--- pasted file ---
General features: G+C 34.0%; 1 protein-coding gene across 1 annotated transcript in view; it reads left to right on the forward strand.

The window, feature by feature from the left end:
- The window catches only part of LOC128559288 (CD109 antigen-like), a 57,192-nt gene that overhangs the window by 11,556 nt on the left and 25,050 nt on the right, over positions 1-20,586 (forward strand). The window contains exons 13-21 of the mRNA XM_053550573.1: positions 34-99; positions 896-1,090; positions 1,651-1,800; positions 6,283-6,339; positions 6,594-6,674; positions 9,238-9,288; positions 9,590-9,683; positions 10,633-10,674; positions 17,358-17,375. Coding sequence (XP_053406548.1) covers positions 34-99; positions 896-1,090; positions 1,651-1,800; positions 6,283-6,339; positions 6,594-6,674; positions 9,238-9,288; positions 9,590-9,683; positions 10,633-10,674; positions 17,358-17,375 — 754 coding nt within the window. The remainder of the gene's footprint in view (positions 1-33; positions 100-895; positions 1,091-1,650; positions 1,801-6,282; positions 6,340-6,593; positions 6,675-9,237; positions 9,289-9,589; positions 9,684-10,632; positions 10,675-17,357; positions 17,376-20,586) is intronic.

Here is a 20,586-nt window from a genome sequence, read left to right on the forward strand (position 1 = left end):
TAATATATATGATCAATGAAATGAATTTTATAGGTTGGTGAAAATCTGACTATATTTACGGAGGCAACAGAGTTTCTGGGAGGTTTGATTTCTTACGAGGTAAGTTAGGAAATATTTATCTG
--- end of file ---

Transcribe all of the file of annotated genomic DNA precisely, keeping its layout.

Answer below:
General features: G+C 34.0%; 1 protein-coding gene across 1 annotated transcript in view; it reads left to right on the forward strand.

The window, feature by feature from the left end:
- The window catches only part of LOC128559288 (CD109 antigen-like), a 57,192-nt gene that overhangs the window by 11,556 nt on the left and 25,050 nt on the right, over positions 1-20,586 (forward strand). The window contains exons 13-21 of the mRNA XM_053550573.1: positions 34-99; positions 896-1,090; positions 1,651-1,800; positions 6,283-6,339; positions 6,594-6,674; positions 9,238-9,288; positions 9,590-9,683; positions 10,633-10,674; positions 17,358-17,375. Coding sequence (XP_053406548.1) covers positions 34-99; positions 896-1,090; positions 1,651-1,800; positions 6,283-6,339; positions 6,594-6,674; positions 9,238-9,288; positions 9,590-9,683; positions 10,633-10,674; positions 17,358-17,375 — 754 coding nt within the window. The remainder of the gene's footprint in view (positions 1-33; positions 100-895; positions 1,091-1,650; positions 1,801-6,282; positions 6,340-6,593; positions 6,675-9,237; positions 9,289-9,589; positions 9,684-10,632; positions 10,675-17,357; positions 17,376-20,586) is intronic.

Here is a 20,586-nt window from a genome sequence, read left to right on the forward strand (position 1 = left end):
TAATATATATGATCAATGAAATGAATTTTATAGGTTGGTGAAAATCTGACTATATTTACGGAGGCAACAGAGTTTCTGGGAGGTTTGATTTCTTACGAGGTAAGTTAGGAAATATTTATCTG